The Secret Lives of Record Companies
Behind the curtain……
Many people are completely unaware of how record companies operated in the 50’s and 60’s, when rock ’n roll completely transformed the cultural landscape and the popular music they were used to releasing in the previous decades with crooners and pop orchestras was suddenly replaced by mega popular rock stars and their revenues multiplied significantly.
It appeared on the surface that these record companies were part of a loosely structured, privately operated, small community with a wild west frontier mentality but underlying that appearance of the major companies is a somewhat different picture.
Each of these record companies that we called the majors, CBS, RCA, EMI, Philips, Warners, BMG etc were record companies that belonged to enormous conglomerates – engaged in global media and technology, communications, electronics and almost always in the industrial, engineering, electrical, radio and television sectors.
Some of them were also engaged in the defence and military industrial complex of the particular countries in which they operated. That means when you look at a company like EMI or Decca Records, what you see is a record company. What you don’t always see is what else that company was engaged in.
For example, CBS was a record company owned by the CBS radio and television network and production companies, but deeply concealed in all of that were the CBS laboratories also known as the CBS Technology Center where technology was researched and developed for industrial, military and consumer technologies many of them ground breaking discoveries.
Likewise EMI during both World Wars used their top secret technology center in Hayes, Middlesex to design and build munitions and in the 1940’s EMI technicians while designing radios and record players were heavily involved in the development of military technology. The team that invented stereophonic recording and playback also developed radar, microwave devices and eventually guided missiles, using early analogue computers.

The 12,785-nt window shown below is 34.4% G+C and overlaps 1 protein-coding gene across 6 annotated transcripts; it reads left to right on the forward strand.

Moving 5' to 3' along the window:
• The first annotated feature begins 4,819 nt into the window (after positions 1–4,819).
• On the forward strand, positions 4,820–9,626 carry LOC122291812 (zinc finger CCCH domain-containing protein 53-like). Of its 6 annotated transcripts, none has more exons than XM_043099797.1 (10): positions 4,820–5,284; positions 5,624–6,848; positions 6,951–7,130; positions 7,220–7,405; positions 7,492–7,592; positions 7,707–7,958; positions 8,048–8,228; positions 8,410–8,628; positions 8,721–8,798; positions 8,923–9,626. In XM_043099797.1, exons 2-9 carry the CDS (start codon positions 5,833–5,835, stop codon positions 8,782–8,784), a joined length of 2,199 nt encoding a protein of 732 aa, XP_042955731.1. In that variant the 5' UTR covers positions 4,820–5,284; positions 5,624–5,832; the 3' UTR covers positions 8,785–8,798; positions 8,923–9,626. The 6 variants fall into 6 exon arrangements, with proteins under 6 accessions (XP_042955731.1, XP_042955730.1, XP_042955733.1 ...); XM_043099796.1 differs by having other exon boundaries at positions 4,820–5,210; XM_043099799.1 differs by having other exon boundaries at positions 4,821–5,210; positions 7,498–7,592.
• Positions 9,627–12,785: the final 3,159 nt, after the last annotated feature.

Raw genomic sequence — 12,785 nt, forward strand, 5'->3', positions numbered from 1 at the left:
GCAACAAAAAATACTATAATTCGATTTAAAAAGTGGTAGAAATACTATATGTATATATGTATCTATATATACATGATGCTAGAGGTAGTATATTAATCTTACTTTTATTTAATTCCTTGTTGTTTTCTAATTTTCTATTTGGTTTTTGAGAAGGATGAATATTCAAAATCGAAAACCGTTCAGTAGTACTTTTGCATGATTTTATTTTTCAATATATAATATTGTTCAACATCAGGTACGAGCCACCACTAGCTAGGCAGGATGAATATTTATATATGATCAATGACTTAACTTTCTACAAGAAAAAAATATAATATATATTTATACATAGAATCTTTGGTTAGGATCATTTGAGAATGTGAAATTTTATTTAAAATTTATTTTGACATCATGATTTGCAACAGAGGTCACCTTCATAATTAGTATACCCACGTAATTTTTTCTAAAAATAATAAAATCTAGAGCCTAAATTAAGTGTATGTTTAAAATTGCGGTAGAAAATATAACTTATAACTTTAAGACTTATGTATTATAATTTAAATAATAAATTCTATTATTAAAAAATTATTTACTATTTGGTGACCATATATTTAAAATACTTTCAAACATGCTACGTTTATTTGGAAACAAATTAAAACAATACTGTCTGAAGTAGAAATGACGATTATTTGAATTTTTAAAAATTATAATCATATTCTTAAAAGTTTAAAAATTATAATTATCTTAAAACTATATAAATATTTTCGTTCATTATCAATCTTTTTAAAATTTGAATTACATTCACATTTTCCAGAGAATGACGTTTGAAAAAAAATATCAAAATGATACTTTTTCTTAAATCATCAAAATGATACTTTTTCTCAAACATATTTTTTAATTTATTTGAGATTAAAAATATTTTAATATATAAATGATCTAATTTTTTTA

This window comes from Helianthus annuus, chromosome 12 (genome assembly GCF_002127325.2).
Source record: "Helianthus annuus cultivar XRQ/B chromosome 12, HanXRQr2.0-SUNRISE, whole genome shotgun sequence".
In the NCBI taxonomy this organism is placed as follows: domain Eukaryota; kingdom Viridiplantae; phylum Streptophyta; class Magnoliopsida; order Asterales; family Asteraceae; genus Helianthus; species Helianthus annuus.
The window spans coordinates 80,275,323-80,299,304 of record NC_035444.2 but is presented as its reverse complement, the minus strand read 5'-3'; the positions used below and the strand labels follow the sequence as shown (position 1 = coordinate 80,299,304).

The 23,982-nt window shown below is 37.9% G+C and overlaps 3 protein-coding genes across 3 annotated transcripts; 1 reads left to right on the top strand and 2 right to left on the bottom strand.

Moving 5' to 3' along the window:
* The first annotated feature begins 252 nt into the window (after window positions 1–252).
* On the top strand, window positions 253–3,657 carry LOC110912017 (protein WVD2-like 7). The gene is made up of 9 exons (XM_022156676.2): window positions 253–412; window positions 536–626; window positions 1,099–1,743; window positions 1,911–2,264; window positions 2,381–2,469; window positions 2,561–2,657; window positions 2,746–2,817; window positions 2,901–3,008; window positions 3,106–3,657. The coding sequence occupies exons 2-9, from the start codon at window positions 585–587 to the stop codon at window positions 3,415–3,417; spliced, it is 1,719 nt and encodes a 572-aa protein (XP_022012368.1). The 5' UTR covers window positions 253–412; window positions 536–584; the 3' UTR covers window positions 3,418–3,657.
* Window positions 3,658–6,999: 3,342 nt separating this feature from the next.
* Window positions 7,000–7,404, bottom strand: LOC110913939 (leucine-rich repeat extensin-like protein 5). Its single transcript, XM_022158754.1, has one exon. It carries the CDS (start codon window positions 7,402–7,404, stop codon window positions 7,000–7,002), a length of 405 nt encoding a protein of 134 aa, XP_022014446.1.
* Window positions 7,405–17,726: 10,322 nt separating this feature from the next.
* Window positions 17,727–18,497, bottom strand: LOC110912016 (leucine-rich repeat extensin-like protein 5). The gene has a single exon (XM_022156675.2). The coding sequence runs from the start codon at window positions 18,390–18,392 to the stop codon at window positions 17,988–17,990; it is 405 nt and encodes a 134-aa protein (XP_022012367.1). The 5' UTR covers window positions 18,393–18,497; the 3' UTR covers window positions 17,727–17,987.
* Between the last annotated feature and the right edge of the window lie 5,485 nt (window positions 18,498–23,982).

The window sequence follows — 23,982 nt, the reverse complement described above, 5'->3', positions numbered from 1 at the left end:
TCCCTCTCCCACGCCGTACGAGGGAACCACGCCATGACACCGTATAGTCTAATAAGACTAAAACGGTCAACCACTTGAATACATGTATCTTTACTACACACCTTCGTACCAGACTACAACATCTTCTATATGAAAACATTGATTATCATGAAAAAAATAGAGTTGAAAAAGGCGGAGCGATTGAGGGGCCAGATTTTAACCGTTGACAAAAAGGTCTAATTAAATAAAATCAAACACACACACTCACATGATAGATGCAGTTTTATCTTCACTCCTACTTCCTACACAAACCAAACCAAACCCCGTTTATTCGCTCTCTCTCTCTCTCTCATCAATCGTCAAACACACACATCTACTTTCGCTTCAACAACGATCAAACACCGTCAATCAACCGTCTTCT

When we look at the major record companies history it shows that their parent companies were all pioneers in new technologies and many of them used their expertise in electronics to not only improve modern broadcast and recording techniques but also to secure large revenue and profit streams from designing and building military equipment and weapons.
This background in military technology provided an interesting experience for George Harrison in 1970. After The Beatles break-up George released two albums, a film soundtrack for Wonderwall Music and a selection of musical tracks called Electronic Sound. He also recorded and released his first solo album, All Things Must Pass, consisting of songs he had written and a cover of a new song from Dylan called If Not For You . In 1971 George discovered that EMI, who had released all The Beatles records and were releasing his solo records, were heavily involved in the munitions business.
As a pacifist George was horrified at the thought that he was working with a company that generated huge revenues from designing and building military weapons and he called Defries to try and prevent them from continuing release of his records. Unfortunately there was nothing at all in his contract that could stop the release of those records based on EMI working on military contracts.
RCA also had a long and chequered association with the military communications and weapons business. One of the most interesting stories involves a senior executive and major influence at the company, David Sarnoff, who was a pioneering engineer in the history of American broadcasting. He was a visionary who began working as an office boy for the Marconi Wireless Telegraph Company of America in 1906. Marconi was purchased by General Electric in 1919, which paved the way for founding the Radio Corporation of America (RCA).
Sarnoff had become a legendary figure in the wireless industry when as a telegraph operator based at the Marconi station in New York in April 1912, he claimed he stayed at his post for 3 days receiving and transmitting wireless telegraph reports on the sinking of the Titanic. Sarnoff rose through the ranks and nicknamed The General he led RCA during a period of dominance in the radio television and record business, eventually retiring in 1970.
Defries dealings with the world’s leading record companies introduced him to many of the leading figures in popular music, including Clive Davis a now legendary figure who was the driving force behind the success of Columbia Records in the 60’s and 70’s, Arista Records in the 80’s and 90’s and then RCA, BMG and Sony in the 2000’s.
In 1973 the US government initiated an investigation into widespread corruption in the music business and Davis was fired as President of Columbia Records amid allegations of misuse of funds and providing drugs to artists and disk jockeys.
He was depicted by a CBS officer as a “culprit” found involved in “hanky-panky”; and was fingered by a once-loyal executive assistant as the man responsible for authorising the practice of payola at Columbia Records.
Defries was aware of the politics at CBS and Clive’s position since it was Clive who signed MainMan artists Iggy Pop and Mott The Hoople in 1972
In 1974 Davis formed Arista which grew to become one of the most successful independent labels in the world.